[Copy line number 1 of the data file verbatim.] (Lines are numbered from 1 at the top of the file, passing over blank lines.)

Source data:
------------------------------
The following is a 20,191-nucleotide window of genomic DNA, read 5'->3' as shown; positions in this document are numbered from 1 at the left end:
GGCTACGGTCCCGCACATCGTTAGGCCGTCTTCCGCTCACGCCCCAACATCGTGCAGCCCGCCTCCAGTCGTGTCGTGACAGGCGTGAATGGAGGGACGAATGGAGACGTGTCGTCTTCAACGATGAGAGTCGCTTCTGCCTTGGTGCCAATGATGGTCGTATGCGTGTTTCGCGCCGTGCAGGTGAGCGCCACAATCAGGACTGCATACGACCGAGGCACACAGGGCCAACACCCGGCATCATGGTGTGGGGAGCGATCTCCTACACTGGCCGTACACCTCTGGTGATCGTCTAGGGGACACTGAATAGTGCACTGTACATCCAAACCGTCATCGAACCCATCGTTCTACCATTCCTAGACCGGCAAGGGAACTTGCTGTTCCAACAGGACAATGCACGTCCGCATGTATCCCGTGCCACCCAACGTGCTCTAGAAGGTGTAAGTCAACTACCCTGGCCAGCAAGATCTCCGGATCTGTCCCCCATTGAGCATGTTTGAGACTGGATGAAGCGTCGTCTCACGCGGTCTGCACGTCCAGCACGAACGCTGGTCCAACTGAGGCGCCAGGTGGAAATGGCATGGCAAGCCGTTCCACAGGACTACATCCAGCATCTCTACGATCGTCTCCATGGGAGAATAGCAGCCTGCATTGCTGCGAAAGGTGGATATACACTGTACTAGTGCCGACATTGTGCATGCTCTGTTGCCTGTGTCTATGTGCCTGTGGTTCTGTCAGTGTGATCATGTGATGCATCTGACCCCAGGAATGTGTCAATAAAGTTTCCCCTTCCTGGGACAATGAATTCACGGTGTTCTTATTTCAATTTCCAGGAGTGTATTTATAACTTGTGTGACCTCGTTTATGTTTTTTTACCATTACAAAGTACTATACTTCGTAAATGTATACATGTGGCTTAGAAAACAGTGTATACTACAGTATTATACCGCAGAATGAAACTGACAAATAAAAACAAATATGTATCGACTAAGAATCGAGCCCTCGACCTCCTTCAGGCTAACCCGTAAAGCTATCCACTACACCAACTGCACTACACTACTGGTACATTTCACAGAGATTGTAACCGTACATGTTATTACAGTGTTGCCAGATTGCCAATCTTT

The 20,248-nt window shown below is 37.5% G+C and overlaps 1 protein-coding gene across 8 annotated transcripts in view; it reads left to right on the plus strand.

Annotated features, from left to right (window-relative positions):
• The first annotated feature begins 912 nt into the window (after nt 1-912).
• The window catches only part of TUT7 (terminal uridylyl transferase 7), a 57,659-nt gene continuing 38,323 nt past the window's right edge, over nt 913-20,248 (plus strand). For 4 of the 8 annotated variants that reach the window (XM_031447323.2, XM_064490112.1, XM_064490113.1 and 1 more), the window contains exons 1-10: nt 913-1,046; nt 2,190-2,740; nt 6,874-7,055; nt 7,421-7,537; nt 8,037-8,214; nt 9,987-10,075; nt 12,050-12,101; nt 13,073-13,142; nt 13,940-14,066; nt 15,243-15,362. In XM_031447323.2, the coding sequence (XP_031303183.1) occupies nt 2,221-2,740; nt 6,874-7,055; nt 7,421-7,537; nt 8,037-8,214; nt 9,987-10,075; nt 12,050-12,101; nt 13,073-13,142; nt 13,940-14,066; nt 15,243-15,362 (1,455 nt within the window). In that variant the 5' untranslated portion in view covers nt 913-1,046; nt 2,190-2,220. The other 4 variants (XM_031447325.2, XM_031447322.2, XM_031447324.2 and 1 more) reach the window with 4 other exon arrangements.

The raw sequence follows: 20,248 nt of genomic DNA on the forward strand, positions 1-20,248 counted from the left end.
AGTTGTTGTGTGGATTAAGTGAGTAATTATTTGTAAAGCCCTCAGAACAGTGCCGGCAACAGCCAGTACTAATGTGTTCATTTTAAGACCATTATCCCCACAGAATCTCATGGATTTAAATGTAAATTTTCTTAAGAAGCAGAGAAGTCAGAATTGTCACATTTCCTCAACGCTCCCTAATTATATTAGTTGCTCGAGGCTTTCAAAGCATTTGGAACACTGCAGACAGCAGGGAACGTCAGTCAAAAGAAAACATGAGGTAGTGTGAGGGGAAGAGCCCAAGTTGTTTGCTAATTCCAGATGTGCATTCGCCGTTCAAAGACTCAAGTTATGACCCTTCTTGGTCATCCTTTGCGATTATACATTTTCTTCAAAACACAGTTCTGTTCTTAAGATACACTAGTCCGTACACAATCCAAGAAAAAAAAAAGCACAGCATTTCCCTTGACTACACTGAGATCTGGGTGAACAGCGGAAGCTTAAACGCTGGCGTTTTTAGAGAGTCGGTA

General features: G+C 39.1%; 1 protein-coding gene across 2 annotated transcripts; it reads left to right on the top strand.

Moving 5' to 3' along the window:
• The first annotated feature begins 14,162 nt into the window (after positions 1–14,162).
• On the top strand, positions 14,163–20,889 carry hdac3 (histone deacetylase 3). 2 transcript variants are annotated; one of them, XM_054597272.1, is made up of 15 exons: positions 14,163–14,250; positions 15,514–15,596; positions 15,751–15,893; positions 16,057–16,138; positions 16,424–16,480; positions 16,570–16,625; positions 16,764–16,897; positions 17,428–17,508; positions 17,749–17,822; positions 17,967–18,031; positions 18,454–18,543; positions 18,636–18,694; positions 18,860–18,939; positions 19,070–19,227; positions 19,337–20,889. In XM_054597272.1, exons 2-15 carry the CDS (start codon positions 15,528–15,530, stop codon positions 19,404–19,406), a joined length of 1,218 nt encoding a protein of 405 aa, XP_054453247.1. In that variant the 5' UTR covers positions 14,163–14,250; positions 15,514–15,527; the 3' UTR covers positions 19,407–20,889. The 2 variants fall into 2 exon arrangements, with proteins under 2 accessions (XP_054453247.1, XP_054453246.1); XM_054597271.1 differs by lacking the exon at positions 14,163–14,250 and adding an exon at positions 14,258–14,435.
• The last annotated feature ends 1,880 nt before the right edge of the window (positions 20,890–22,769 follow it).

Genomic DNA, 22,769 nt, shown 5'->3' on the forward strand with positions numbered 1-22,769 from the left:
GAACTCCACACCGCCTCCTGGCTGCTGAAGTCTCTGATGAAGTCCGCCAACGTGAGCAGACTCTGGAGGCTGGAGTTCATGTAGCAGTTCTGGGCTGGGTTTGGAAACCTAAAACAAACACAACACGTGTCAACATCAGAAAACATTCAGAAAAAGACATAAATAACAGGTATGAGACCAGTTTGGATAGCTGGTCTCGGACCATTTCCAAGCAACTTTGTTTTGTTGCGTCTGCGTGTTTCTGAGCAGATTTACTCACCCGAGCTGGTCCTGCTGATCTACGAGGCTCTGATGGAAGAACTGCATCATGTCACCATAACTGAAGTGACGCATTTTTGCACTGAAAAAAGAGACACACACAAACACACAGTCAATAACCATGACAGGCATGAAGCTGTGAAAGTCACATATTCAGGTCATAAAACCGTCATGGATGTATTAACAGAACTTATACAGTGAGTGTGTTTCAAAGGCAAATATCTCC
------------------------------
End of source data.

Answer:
The following is a 20,191-nucleotide window of genomic DNA, read 5'->3' as shown; positions in this document are numbered from 1 at the left end: